Posting this form can eat up a couple of minutes, and that's assuming the captcha value actually works (my rate is around 7 for every ten that appear to be correct. I have 20/20 vision, so something is definitely wrong with Yahoo's captcha generation scheme.)

Having said all of that: the offending Yahoo Groups URL is shut down fairly quickly. But let's get serious: over the past eight hours I have just over 700 of these to report. At that rate, and this is assuming I have nothing better to do with my day, that would take hours and hours to do. And this is only for me. Who knows how many have actually been registered? It could easily be millions.

When I received the automated response which results from sending these reports, I continued the conversation, asking who I could speak with regarding the huge numbers of abused domains I still had left to report. I was sent another boilerplate response which ironically included the advice that I instead filter my email to exclude any messages containing Yahoo Groups URLS.

Seriously? Yahoo Abuse: Are you high?

Given that Yahoo has recently been the subject of several takeover bids, especially on behalf of Microsoft, and also given that Yahoo as a corporation has undergone several employee shakeups, I can see how this might not be very high on the list of things to take care of, but come on.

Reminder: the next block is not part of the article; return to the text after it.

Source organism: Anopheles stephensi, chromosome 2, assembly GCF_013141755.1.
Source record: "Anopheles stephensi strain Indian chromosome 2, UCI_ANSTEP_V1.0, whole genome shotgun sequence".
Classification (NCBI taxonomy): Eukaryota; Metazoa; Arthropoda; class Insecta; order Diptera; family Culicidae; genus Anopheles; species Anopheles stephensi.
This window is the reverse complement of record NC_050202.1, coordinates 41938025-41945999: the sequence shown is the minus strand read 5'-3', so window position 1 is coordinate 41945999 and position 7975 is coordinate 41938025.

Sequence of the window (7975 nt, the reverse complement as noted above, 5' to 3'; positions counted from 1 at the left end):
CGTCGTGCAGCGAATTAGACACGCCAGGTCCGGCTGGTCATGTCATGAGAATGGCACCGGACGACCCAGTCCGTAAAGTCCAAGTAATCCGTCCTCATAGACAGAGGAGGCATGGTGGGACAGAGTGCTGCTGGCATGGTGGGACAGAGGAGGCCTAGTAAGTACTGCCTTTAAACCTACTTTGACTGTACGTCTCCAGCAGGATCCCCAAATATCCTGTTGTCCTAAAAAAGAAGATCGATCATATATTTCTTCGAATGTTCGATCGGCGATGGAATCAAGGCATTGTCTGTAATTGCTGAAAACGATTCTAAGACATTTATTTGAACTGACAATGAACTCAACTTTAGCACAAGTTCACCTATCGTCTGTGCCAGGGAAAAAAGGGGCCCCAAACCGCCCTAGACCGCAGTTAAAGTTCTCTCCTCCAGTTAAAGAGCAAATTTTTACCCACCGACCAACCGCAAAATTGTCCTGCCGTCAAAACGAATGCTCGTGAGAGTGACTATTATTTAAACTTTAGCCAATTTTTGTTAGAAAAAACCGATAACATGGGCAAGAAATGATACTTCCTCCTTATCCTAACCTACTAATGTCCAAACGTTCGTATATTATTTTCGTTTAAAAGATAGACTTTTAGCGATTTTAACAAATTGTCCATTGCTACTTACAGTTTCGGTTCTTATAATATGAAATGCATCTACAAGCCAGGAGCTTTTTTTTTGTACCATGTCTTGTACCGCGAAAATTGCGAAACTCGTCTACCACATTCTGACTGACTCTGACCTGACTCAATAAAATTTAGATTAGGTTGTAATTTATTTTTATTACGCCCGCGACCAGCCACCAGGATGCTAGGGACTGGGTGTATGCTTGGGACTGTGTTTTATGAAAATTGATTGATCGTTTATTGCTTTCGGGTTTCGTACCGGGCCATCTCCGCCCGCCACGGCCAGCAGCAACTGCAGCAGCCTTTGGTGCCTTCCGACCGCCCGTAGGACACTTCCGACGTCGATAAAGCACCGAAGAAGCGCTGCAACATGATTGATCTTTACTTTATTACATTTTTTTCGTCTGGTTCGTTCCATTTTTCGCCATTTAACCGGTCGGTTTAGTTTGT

As we speak: thousands of Yahoo Groups domains are being used within spam campaigns which are promoting the sale of illegal products. These sites are run by organized criminals. They are sponsored by affiliate groups such as Spamit or Glavmed who profit at the expense of their customers' health, and who often steal the personal and credit card data of their customers.

Yahoo, as we speak, is aiding these criminal activities. Plain and simple.

I wish I had any further information regarding how to report this abuse more efficiently, but even Yahoo themselves have discouraged me from even trying. Nice work, Yahoo.

So I urge Spamhaus and the operators of any of the other Blocklists out there to include on their blocklist. It looks like this is the only way anyone at Yahoo will take this issue seriously, and even that is debatable.

Yahoo Groups: WAKE UP!

SiL / IKS / concerned citizen

P.S. Here are a couple of related articles regarding this persistent problem:

Spamnation: Yahoo vs. .CN
All Spammed Up: Major Spam Attack Hitting Free Web Services